Montoya along for another ride

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DAYTONA BEACH, Fla. (AP) – Juan Pablo Montoya wasn’t fazed by the fiery crash that ended his Nextel Cup debut. And if Ryan Newman wrecked him on purpose, Montoya doesn’t care.

The brash Colombian is taking a “no worries” approach to his first season in NASCAR, which is shaping up to be one crazy ride already. His switch from the country club Formula One lifestyle to the campfire NASCAR culture has so far been smooth, despite an overwhelming interest in his every move that is quickly overshadowing many of his new rivals.

“From what I understand he’s bigger than a rock star in his country,” said Newman, a rival Dodge driver. “Just seeing him, he’s got a great character, a great attitude. I think he’s got a learning curve ahead of him; obviously every rookie does. But I think he’s capable of it.

“If I had to pick a winner of rookie of the year off the top of my head right now, I’d say it would be him.”

Newman and Montoya have already had one on-track run-in, in November’s season finale Cup race at Homestead-Miami Speedway. Montoya was having a decent first race until contact with Newman sent him hard into the wall and caused his car to burst into flames.

Although observers feared that Montoya, a veteran of open-wheel cockpits, could not quickly extract himself from the car, he deftly maneuvered through the safety equipment and climbed to safety. Two months later, he scoffs at those who wonder if that harrowing initial experience has made him question his move to NASCAR.

“There was a lot of fire … but if you look at it from where I am sitting, it was nothing,” he said during testing this week at Daytona International Speedway.

“I looked in the mirror and there were flames everywhere and I was “OK, you know what you’ve got to do.’ You can’t rush it. If you tried to rush, you are going to get out slow. Make sure you unplug the radio … make sure you shake your head enough to pull the (Hans) out, steering off, nets down – that’s a new one for me – and get out.”

Although many thought Newman’s contact with Montoya was intentional, Montoya said he never gave the incident a second thought and never expected any sort of apology.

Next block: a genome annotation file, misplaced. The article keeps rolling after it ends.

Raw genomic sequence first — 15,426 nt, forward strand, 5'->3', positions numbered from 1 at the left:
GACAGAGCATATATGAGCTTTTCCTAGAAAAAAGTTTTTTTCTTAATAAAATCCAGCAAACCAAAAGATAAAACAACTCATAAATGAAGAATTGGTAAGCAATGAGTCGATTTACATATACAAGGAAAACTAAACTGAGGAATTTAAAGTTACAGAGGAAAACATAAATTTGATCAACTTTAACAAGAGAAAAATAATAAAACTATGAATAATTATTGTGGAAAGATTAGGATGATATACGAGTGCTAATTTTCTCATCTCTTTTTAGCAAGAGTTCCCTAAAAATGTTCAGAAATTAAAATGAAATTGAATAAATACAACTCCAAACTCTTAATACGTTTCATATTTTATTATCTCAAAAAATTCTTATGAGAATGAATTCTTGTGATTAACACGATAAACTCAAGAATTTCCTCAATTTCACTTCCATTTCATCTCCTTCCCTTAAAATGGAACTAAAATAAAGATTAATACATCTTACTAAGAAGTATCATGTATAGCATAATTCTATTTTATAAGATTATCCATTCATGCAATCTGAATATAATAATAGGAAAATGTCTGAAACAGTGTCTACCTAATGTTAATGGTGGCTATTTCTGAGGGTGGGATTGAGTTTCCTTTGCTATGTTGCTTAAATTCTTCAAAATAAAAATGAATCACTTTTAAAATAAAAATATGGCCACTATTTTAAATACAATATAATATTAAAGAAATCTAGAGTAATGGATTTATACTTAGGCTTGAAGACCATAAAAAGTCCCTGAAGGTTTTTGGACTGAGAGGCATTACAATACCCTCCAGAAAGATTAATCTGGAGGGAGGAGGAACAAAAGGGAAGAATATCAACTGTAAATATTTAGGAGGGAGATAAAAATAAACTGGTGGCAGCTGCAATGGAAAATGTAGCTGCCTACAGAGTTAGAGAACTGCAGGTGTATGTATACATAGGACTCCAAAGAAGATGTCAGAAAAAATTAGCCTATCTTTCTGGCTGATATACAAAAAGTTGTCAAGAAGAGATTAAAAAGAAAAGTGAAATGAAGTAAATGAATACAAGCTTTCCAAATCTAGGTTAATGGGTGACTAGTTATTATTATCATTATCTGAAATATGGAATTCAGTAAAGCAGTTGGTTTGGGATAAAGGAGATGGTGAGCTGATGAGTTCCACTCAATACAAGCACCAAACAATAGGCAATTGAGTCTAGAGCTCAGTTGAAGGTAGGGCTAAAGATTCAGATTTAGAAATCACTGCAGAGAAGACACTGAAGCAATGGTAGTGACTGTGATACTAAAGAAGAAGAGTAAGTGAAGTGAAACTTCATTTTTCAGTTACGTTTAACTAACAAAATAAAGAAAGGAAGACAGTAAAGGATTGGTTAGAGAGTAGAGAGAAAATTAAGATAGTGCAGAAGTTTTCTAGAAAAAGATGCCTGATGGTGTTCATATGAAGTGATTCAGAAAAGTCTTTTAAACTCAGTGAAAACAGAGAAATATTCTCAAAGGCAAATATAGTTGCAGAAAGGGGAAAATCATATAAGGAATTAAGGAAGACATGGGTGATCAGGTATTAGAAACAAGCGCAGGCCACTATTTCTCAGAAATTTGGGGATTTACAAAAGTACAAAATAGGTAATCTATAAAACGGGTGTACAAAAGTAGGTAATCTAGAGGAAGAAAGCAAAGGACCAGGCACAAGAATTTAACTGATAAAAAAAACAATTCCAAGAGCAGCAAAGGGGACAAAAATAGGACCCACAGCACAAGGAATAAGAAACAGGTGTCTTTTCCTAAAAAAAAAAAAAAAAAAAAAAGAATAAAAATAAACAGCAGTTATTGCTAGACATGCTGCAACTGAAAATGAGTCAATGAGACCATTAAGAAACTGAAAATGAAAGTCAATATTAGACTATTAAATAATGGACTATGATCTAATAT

“There is nothing to apologize for,” he said. “We are racing there and racing hard and things like that will happen.”

But as the two came face-to-face this week at a Dodge function, Newman still felt the need to explain himself.

“I think the world of you and would never do that,” Newman said. “And if I did, I’d come talk to you about it after.”

“I just do it. I don’t talk about it,” Montoya replied with a grin.

Montoya indeed has been that way in the past, when his aggressive nature caused many incidents through his days in CART and Formula One. But he’s trying hard to rein in that ultra-competitive streak and approach each new day in NASCAR as a learning experience.

He wants to be patient, and convince his rivals that he can be that way. He’s also intent on showing respect, not forcing anything and paying his dues. Just don’t mistake that approach as a built-in excuse to fail, or as an acceptance of mediocrity.

“Do we want to win races? Yes. Is the Chase in sight? Yes. Are we going to make it? I don’t know,” he said. “I’m not used to the top 10 being good. You know, in Formula One, you finish fourth and you suck. You’re always going to have that open-wheel mentality.

“I need to get to the point where I realize that if we finish in the top 10, that’s a good day. But we need to set higher goals, too.”

That’s been evident during the three days of testing at Daytona, where Montoya has been consistently quick and near the top of the speed charts. He even paced the field in Tuesday’s session of single-lap runs. The success of his No. 42 car has trickled to teammate David Stremme, who has also been fast this week and trailed only Montoya as the Chip Ganassi Racing team went 1-2 on Tuesday morning.

But there’s a flipside to Montoya’s arrival and the enormous spotlight he brought with him. There doesn’t seem to be much interest leftover for teammates Stremme and Reed Sorenson, and sometimes even the more established NASCAR stars can be overlooked in his presence.

Mark Martin, himself considered one of NASCAR’s greatest drivers, said it’s all par for the course with Montoya.

“He’s a world class champion. World. Class. Champion,” Martin said. “I know that he can do this and he will do this and he will be a great asset to NASCAR and he will have a very wonderful career. He’s going to win big in this sport, just like he has in everything else that he’s done.”

The one thing Montoya would like to do this season is widen his fan base. He’s already got a loyal U.S. following from his CART days, and has a fanatical Latin American base. Before he’s finished, he’d like to add NASCAR fans to his club.

“I’m a guy that likes driving the wheels off the race car,” he said. “I’ll race hard. I’ll have a little respect for the guys I’m racing against, and I think the fans will like that. I think we’re going to see a lot of “Oh yeah, he’s nice.’ You’re going to see some fans that think it’s a great thing and some other good ol’ boys that say, ‘We don’t want you.’ “

AP-ES-01-17-07 1719EST

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